New research explores the relationship between so called

Key gene controlling eye lens development identified
Investigators at St. Jude Children's Research Hospital have discovered in mouse models that a gene called Six3 is one of the earliest critical regulators controlling lens development in the eye of the mammalian embryo.

New cancer drug hope
Scientists helping to develop the next generation of cancer-beating drugs say they have had a major breakthrough with their latest results.

Keep your eyes on the puck
Researchers at the University of Calgary's Faculty of Kinesiology may have found the secret to dazzling goaltending, after they discovered the exact spot a goalie needs to watch to be successful.

New gene found for Crohn's disease
A new gene associated with Crohn's disease has been identified by a team of researchers.

More than a meteor likely killed dinosaurs 65 million years ago
Growing evidence shows that the dinosaurs and their contemporaries were not wiped out by the famed Chicxulub meteor impact alone, according to a paleontologist who says multiple meteor impacts, massive volcanism in India and climate changes culminated in the end of the Cretaceous Period.

Big Bang theory saved
An apparent discrepancy in the Big Bang theory of the universe's evolution has been reconciled by astrophysicists examining the movement of gases in stars.

Regular, moderate exercise reduces the risk of colds in postmenopausal women
Study finds that postmenopausal women who exercised regularly for a year had about half the risk of colds compared to those who did not work out routinely.

Industry tactics threaten to derail European alcohol strategy
A European strategy to tackle the health impact of alcohol may be the victim of a carefully planned attack by representatives of the alcohol industry, using tactics associated with tobacco manufacturers, warns public health expert, Professor Martin McKee, in this week's BMJ.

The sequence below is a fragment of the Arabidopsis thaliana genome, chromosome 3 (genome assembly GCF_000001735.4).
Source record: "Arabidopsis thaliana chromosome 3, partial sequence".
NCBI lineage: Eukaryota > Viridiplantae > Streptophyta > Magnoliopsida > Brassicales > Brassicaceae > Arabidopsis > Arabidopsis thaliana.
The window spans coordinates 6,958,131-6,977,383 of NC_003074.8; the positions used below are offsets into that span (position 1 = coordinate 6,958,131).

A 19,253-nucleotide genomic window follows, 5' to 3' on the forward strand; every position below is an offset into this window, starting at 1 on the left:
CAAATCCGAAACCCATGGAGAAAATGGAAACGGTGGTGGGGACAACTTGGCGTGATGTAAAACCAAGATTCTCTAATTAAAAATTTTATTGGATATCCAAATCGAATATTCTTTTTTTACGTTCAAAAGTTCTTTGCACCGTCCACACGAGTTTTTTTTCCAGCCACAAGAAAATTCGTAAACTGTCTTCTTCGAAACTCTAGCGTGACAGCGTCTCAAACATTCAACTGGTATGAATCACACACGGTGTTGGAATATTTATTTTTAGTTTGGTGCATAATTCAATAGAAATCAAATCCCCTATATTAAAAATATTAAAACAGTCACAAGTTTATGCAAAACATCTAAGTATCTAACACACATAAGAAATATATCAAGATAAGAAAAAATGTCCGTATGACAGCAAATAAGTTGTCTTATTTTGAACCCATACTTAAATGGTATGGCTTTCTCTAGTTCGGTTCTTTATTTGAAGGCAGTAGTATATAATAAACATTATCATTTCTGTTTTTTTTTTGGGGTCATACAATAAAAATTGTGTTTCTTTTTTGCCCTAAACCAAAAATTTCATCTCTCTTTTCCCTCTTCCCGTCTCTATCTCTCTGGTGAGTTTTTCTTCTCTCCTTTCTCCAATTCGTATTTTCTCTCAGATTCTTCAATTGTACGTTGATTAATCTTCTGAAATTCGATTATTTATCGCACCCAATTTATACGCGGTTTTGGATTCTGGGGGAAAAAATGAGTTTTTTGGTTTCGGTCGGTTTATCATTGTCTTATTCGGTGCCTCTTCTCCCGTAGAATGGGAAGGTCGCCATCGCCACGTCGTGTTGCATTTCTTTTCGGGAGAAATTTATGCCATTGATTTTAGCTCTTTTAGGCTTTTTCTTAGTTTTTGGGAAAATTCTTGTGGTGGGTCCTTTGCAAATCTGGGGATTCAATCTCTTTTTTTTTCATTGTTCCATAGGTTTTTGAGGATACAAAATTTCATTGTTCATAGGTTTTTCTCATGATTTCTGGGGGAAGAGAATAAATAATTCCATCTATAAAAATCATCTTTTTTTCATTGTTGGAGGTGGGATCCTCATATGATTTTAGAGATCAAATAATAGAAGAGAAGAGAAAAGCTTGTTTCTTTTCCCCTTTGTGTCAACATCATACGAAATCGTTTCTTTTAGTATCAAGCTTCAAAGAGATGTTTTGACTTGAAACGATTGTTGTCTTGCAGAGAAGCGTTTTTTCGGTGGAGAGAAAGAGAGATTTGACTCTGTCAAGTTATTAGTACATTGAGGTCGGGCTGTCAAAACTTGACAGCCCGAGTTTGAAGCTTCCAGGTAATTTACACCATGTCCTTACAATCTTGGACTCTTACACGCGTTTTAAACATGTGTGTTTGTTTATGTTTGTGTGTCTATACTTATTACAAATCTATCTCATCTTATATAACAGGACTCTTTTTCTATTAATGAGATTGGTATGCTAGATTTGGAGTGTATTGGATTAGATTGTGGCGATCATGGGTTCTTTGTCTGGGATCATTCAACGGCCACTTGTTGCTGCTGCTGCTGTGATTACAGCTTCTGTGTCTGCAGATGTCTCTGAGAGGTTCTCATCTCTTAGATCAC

Good information? It's not all about the brain
An Indiana University neuroscientist and University of Tokyo roboticist have figured out a way to model the popularly accepted idea that it takes all types of sensory information to help us make sense of our environments.

New study has important implications for flu surveillance
Researchers are reporting the results of a study that dramatically alters the existing understanding of how the influenza virus evolves.

Learning global solutions to local problems
Seven scientists were selected to participate in a year-long global awareness program which would end with an international immersion trip to Mexico.

Ossur recognized with Frost & Sullivan 2006 Innovative Technology Award
Ossur -- the Iceland-based developer and supplier of orthopedic devices -- has launched more scientifically advanced prosthetic innovations than any other company in the field.

UGA scientists discover bacterial 'switch gene' that regulates oceans' sulfur emissions into the air
A team of researchers, led by marine microbial ecologist Mary Ann Moran at the University of Georgia, has discovered a bacterial

Journal of the American Medical Directors Association accepted into prestigious ISI Index
The Journal of the American Medical Directors Association (JAMDA), Official Journal of the American Medical Directors Association, published by Elsevier, has been accepted by Thomson Scientific (formerly ISI), for inclusion in the Science Citation Index Expanded and Current Contents/Clinical Medicine databases.